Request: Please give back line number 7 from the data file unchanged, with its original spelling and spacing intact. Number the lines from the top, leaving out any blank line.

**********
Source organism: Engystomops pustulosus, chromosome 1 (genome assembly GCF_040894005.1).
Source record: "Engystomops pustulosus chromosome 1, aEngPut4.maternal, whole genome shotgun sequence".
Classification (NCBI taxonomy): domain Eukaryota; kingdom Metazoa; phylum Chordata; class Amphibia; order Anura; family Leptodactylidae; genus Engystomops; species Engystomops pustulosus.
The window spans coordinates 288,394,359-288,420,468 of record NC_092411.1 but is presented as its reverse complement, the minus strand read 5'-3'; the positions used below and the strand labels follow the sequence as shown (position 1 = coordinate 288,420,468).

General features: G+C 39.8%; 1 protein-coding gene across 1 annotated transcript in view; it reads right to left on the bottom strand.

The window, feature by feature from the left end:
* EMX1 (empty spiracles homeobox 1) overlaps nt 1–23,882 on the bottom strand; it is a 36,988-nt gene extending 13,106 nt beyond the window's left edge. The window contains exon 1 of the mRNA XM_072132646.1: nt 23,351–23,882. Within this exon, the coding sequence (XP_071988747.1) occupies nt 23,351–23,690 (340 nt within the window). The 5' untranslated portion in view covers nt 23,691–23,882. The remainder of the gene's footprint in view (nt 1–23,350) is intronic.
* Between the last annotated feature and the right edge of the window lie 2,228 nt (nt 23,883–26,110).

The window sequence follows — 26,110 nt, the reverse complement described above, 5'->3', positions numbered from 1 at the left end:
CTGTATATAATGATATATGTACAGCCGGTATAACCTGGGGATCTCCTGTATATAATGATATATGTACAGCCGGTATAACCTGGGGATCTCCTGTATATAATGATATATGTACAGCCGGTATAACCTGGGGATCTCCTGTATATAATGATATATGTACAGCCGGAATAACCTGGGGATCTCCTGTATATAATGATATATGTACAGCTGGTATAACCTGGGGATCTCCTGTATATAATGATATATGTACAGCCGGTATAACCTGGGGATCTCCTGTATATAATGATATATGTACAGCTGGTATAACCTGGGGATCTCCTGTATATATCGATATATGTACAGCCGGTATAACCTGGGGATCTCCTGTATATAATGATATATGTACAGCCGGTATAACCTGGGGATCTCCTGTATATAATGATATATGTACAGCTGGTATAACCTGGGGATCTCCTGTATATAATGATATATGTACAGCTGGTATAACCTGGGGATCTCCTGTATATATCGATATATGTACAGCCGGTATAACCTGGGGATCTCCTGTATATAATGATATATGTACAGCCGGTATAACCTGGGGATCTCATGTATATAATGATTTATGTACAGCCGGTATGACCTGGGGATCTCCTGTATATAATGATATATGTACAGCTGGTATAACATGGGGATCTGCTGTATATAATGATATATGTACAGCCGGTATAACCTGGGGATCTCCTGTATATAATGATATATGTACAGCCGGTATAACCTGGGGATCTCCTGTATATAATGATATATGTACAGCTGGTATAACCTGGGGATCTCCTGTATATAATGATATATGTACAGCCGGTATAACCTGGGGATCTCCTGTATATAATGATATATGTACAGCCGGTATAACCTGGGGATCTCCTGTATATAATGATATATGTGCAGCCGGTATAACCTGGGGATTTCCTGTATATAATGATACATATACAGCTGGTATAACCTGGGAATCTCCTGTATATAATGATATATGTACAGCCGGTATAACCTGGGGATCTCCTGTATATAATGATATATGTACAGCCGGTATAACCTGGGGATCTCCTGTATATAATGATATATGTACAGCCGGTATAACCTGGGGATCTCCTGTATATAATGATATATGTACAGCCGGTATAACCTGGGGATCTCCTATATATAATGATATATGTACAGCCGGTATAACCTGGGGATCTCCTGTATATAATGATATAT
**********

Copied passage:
* EMX1 (empty spiracles homeobox 1) overlaps nt 1–23,882 on the bottom strand; it is a 36,988-nt gene extending 13,106 nt beyond the window's left edge. The window contains exon 1 of the mRNA XM_072132646.1: nt 23,351–23,882. Within this exon, the coding sequence (XP_071988747.1) occupies nt 23,351–23,690 (340 nt within the window). The 5' untranslated portion in view covers nt 23,691–23,882. The remainder of the gene's footprint in view (nt 1–23,350) is intronic.